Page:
They might still be out there, but locating that one-in-a-million untouched barn find that isn’t reduced to paper-thin metal and a useful VIN tag is getting rarer by the day for the kinds of cars we dream about. We are all about saving every last one that can be saved, but circumstances determine whether the car can be saved, should be saved, or left to return to the earth. In the case of this early 1970s Dodge Dart, the story is a dream: after the Dart was left for five years in a parking lot, it was moved into this barn where it camped for fifteen years in Texas. Nice and dry, but in the perfect spot for the talc-like “moon dust” to coat the A-body hard enough that even Hemi Orange could be hidden, the wanna-be Swinger sat, unmoving, unknown, and abandoned, picked of parts during it’s parking lot sojourn.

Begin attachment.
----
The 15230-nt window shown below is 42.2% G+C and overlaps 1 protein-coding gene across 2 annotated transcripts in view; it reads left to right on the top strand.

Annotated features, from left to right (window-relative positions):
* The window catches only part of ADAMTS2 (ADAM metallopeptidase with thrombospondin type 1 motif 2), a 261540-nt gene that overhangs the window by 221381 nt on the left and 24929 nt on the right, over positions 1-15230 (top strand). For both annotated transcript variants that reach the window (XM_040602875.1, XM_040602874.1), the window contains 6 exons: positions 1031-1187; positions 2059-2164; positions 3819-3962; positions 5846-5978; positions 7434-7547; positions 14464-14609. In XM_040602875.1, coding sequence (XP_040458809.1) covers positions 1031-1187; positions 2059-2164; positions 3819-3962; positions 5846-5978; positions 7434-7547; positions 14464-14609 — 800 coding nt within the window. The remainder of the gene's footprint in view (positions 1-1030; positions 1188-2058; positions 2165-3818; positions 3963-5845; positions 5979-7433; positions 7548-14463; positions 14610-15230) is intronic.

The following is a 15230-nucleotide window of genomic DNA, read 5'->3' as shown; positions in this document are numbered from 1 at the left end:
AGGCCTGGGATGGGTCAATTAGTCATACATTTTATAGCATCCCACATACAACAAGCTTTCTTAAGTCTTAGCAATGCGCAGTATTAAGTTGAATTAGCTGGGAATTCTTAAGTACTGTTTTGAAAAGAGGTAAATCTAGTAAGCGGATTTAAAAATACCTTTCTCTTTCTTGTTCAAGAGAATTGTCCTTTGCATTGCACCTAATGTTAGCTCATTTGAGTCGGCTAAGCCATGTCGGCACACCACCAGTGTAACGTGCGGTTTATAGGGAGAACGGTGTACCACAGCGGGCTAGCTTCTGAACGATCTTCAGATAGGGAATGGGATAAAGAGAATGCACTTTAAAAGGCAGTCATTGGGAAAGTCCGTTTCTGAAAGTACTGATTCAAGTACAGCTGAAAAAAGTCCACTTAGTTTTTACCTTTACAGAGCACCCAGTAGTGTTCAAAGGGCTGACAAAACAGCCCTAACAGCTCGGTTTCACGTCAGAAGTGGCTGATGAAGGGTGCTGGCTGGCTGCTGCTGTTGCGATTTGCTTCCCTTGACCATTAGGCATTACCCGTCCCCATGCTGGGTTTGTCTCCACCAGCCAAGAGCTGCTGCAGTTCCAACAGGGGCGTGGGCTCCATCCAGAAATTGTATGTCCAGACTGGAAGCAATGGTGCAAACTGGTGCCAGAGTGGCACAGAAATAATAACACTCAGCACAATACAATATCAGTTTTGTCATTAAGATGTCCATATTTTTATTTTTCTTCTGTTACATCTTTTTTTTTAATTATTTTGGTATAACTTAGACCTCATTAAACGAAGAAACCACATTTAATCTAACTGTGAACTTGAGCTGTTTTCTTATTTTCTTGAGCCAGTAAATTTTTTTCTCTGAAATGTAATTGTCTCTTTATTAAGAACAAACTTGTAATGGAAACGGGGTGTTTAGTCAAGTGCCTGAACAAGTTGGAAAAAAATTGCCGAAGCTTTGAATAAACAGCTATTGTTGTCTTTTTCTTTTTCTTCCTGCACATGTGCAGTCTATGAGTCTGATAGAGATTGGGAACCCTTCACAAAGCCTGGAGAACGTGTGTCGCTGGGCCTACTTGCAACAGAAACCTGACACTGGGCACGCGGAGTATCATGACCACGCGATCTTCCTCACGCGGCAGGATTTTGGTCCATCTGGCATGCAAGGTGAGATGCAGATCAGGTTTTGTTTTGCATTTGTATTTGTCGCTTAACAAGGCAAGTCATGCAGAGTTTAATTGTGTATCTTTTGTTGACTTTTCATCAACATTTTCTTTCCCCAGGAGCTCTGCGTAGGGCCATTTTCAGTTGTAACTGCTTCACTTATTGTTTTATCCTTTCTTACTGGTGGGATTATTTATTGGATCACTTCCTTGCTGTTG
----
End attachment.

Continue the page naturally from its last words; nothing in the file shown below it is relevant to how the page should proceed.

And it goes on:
If I was to ever witness the recovery of a barn-find vehicle, let it be just like this Dart: I want to see it in place, where it had been for years or even decades. Then I want to see it in the sun, as-is, dirty and all. Then I want to be there for the first wash. The amount of silt pouring off of the Dart is incredible, and overall, it wouldn’t take a ton of work to get it back to good. A front bumper, rear bumper, taillights, rear glass, and fender corner for the 1971 grille would complete the body and as long as the 318 isn’t locked up, there’s hope. And for someone looking for a classic to restore, hope is all you need.